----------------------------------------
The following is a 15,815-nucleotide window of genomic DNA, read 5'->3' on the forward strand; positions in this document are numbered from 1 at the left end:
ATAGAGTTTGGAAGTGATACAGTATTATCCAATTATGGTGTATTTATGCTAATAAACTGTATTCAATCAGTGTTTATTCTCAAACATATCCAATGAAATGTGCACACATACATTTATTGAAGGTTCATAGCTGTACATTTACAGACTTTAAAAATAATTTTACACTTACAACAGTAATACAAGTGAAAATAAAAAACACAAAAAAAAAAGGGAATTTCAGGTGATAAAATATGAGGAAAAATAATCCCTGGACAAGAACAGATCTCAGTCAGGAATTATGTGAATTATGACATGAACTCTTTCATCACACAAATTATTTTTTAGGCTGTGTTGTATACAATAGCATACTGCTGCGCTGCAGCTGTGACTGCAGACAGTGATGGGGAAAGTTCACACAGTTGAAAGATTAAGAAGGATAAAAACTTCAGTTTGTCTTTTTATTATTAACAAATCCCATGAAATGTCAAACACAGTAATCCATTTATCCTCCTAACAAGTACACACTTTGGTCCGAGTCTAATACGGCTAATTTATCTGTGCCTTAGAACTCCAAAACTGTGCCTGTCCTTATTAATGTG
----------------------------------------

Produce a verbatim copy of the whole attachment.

The following is a 15,815-nucleotide window of genomic DNA, read 5'->3' on the forward strand; positions in this document are numbered from 1 at the left end:
ATAGAGTTTGGAAGTGATACAGTATTATCCAATTATGGTGTATTTATGCTAATAAACTGTATTCAATCAGTGTTTATTCTCAAACATATCCAATGAAATGTGCACACATACATTTATTGAAGGTTCATAGCTGTACATTTACAGACTTTAAAAATAATTTTACACTTACAACAGTAATACAAGTGAAAATAAAAAACACAAAAAAAAAAGGGAATTTCAGGTGATAAAATATGAGGAAAAATAATCCCTGGACAAGAACAGATCTCAGTCAGGAATTATGTGAATTATGACATGAACTCTTTCATCACACAAATTATTTTTTAGGCTGTGTTGTATACAATAGCATACTGCTGCGCTGCAGCTGTGACTGCAGACAGTGATGGGGAAAGTTCACACAGTTGAAAGATTAAGAAGGATAAAAACTTCAGTTTGTCTTTTTATTATTAACAAATCCCATGAAATGTCAAACACAGTAATCCATTTATCCTCCTAACAAGTACACACTTTGGTCCGAGTCTAATACGGCTAATTTATCTGTGCCTTAGAACTCCAAAACTGTGCCTGTCCTTATTAATGTG